Dossier: Tobacco’s big child labour problem

15 May 2019

This dossier (download here) was published in the May 2019 edition of Geographical magazine.

Written (link to article on Geographical’s website) by  Text by Mark Rowe • Cartography by Benjamin Hennig

“Despite cigarette consumption dropping globally, their manufacture is still one of the world’s most profitable industries. For many farmers, tobacco cultivation is a vital source of income. One big problem – much of the labour is carried out by children.”

“Agriculture, including tobacco growing, is the sector with the most child labour according to the International Labour Organization (ILO). The inescapable fact, says Human Rights Watch (HRW), is that many of the world’s most popular brands of cigarettes contain tobacco collected by vulnerable child workers.”

Repugnant as child labour is, addressing its use on tobacco farms requires the need to unpick the underlying social and economic problems faced by countries in which it happens. “Child labour does not simply occur randomly but is a direct result of poor working conditions,” says Mischa Terzyk, a spokesperson for the Framework Convention Alliance (FCA), an umbrella group of NGOs engaged in the World Health Organization’s overarching tobacco control programme.

“You get paid what the big producers want to pay you,” he adds. “Often, farmers are struggling financially or are so desperate to meet quotas that they fall back on the labour of children. But every parent would prefer to send their child to school rather than send them to the fields and expose them to the dangers of tobacco farming. What we need is for people to be paid a living wage and to transition to alternatives.”

One of the problems is that, like palm oil, tobacco is mostly grown as a monoculture. “Tobacco is hard on the soil,’ says the FCA’s Mischa Terzyk. “With the use of water and insecticides, farmers get locked into a cycle. It’s a problem throughout the whole sector. It’s not just about working below a living wage, it’s about living below a minimum wage.”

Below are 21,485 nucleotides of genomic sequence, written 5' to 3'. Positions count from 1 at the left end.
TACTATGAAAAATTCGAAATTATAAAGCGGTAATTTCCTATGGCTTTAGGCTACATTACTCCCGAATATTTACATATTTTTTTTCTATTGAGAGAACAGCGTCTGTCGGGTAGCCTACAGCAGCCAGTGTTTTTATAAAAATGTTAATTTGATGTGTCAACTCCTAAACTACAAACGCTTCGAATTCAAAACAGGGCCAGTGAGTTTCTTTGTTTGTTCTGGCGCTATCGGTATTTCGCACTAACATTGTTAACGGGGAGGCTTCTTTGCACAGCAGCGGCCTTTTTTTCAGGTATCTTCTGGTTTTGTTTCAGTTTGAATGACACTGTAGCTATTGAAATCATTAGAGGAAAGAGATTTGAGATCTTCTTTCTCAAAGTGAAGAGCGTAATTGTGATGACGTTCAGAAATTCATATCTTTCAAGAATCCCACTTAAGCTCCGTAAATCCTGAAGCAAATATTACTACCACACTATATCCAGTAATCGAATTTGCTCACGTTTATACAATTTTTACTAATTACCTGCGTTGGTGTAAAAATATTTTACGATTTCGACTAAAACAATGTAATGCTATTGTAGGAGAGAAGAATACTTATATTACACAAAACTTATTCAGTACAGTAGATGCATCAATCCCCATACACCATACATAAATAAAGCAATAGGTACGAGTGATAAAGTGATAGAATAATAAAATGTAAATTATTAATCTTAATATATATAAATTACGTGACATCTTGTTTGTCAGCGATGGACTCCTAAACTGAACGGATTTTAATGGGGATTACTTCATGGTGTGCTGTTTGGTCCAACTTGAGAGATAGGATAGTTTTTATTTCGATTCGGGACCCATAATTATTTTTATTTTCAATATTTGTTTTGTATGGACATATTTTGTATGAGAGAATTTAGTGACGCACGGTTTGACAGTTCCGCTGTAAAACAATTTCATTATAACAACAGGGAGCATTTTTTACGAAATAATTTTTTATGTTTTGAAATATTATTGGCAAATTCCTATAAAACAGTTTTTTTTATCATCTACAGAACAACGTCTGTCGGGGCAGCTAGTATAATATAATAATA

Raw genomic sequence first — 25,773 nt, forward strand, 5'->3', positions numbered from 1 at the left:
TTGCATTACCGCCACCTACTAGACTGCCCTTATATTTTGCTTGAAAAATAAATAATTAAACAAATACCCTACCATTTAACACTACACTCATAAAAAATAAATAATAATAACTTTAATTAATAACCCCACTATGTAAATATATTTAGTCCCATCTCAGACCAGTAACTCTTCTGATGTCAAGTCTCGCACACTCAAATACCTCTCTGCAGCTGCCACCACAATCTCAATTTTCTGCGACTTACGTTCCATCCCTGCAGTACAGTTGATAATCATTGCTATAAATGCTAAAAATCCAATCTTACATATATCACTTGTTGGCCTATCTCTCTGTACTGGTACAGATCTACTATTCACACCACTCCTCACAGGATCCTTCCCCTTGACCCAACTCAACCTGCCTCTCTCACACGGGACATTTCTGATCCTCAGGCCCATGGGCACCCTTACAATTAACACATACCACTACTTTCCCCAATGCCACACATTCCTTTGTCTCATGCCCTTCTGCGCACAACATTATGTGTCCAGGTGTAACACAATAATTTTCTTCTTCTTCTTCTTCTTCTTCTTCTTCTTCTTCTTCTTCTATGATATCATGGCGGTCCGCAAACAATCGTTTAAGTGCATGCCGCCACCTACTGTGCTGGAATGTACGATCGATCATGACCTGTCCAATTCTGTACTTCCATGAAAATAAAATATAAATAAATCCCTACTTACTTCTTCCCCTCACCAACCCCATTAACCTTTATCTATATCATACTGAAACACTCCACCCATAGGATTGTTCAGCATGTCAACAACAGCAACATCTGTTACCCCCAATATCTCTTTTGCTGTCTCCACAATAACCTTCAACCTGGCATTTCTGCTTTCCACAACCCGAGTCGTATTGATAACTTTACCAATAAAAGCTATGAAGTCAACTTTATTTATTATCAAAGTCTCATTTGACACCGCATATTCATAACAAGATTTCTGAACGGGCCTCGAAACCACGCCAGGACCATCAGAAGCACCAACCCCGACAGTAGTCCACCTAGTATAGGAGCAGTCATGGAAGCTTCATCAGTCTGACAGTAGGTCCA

Terzyk feels that international regulations such as the WHO’s Framework Convention on Tobacco Control are great tools, but that implementation on the ground is lagging behind. “You need to continue development policies in tobacco control and help farmers with upfront investment. These farmers are farmers first of all, not only tobacco farmers – they are doing it to make a living.”

The FCA, however, is dismissive of ECLT’s approach. Terzyk says that tobacco companies, via their corporate social responsibility (CSR) activities, “do just enough to have a fig leaf.” CSR activities by tobacco companies may create a little bit of goodwill but that, he says, is as far as it usually goes. “CSR is played up for PR purposes. This behaviour obviously raises the question of why this PR money is not invested into higher wages. The efforts that are made to verify that the chain is child labour-free are ineffective and insufficient.”

“It has been like this for years and tolerated and taken advantage of by the industry,” says Terzyk. “What you are producing in the end is absolutely useless, this is a product that causes cancer. We need to transition to crops that actually benefit people rather than harm them. They [the tobacco companies] are as profitable as ever. The leaf price is incredibly cheap. If companies wanted to give farmers a higher wage, they could.”

Download the dossier here.

 

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